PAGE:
For iOS devices it doesn't matter. These use a completely different, non-disc-based synchronization protocol, and of course with Wi-FI sync there's now little to no difference between a USB connection or simply syncing over Wi-Fi. Consider what happens when your iPhone rings while you're in the middle of a sync
Essentially, iTunes and iOS are communicating as two intelligent devices and iOS is capable of dealing even with an aborted sync operation without any problems, as it can clean up any open database files and partially-written media files or apps by itself.
However, traditional iPod models -- the iPod nano, iPod classic and iPod shuffle -- still mount as if they're external flash drives and sync via iTunes by direct file system access. This even includes the sixth-generation touchscreen nano, despite it's iOS-esque user interface. These devices should always be ejected prior to disconnecting in the same way as any other flash drive, especially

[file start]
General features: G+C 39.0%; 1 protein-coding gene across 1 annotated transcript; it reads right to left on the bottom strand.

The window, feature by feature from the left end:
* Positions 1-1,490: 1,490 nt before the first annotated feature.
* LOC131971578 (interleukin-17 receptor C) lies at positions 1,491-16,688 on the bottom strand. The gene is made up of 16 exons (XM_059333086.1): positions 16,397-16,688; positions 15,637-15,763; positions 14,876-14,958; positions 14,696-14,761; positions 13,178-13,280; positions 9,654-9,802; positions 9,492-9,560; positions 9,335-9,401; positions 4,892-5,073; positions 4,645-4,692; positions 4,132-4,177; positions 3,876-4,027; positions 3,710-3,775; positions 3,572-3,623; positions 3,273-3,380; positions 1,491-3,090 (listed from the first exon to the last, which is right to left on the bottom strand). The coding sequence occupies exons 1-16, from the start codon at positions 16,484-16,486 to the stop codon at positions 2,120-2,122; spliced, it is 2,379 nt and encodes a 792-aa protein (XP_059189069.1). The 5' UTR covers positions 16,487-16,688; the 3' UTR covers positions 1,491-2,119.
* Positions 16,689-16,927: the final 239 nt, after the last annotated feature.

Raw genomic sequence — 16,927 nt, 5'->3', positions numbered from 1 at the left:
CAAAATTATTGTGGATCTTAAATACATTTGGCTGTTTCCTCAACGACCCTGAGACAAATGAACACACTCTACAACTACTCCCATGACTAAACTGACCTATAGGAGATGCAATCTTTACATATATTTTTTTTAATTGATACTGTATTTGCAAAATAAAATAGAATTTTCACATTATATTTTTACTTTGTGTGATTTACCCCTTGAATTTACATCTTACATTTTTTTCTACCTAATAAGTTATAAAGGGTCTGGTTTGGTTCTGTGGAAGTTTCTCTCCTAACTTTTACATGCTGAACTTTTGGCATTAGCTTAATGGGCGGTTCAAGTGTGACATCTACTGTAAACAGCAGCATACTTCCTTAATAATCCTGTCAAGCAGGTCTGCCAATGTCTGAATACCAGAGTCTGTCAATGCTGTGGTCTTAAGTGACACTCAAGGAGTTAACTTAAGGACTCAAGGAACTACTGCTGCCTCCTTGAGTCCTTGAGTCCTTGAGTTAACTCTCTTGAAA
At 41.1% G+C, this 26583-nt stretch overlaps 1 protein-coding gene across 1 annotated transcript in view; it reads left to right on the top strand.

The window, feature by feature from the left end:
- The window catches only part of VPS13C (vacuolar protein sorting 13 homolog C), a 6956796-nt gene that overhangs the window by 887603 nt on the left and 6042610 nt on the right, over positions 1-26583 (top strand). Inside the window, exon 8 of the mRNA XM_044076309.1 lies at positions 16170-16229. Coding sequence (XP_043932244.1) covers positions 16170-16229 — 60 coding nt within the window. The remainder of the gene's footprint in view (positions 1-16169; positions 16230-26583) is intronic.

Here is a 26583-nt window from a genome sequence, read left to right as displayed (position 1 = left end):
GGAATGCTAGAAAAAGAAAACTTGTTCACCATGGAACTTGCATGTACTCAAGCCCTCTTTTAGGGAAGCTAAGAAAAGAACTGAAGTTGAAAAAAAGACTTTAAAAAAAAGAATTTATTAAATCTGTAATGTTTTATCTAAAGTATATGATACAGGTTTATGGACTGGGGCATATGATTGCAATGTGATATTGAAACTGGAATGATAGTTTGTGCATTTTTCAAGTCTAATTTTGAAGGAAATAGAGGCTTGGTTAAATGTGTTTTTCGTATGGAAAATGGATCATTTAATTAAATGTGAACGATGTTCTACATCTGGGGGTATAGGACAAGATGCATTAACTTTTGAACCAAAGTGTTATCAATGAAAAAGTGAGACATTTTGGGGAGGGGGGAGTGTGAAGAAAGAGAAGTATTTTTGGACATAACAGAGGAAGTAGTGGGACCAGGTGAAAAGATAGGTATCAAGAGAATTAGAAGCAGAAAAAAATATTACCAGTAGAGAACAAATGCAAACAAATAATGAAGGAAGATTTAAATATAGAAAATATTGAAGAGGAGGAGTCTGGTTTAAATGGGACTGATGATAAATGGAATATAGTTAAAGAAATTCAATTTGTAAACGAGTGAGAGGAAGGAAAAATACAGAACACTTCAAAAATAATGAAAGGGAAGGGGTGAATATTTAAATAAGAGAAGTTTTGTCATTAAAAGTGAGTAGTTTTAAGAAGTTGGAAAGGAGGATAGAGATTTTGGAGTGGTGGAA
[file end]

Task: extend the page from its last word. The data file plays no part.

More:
if you've just finished syncing. These devices don't actually participate
in the sync process -- they're "dumb" devices in that sense with iTunes doing all of the work and processing of writing files to the external device and opening and updating the database directly. Yanking them out during a sync will basically leave half-written files and inconsistent databases.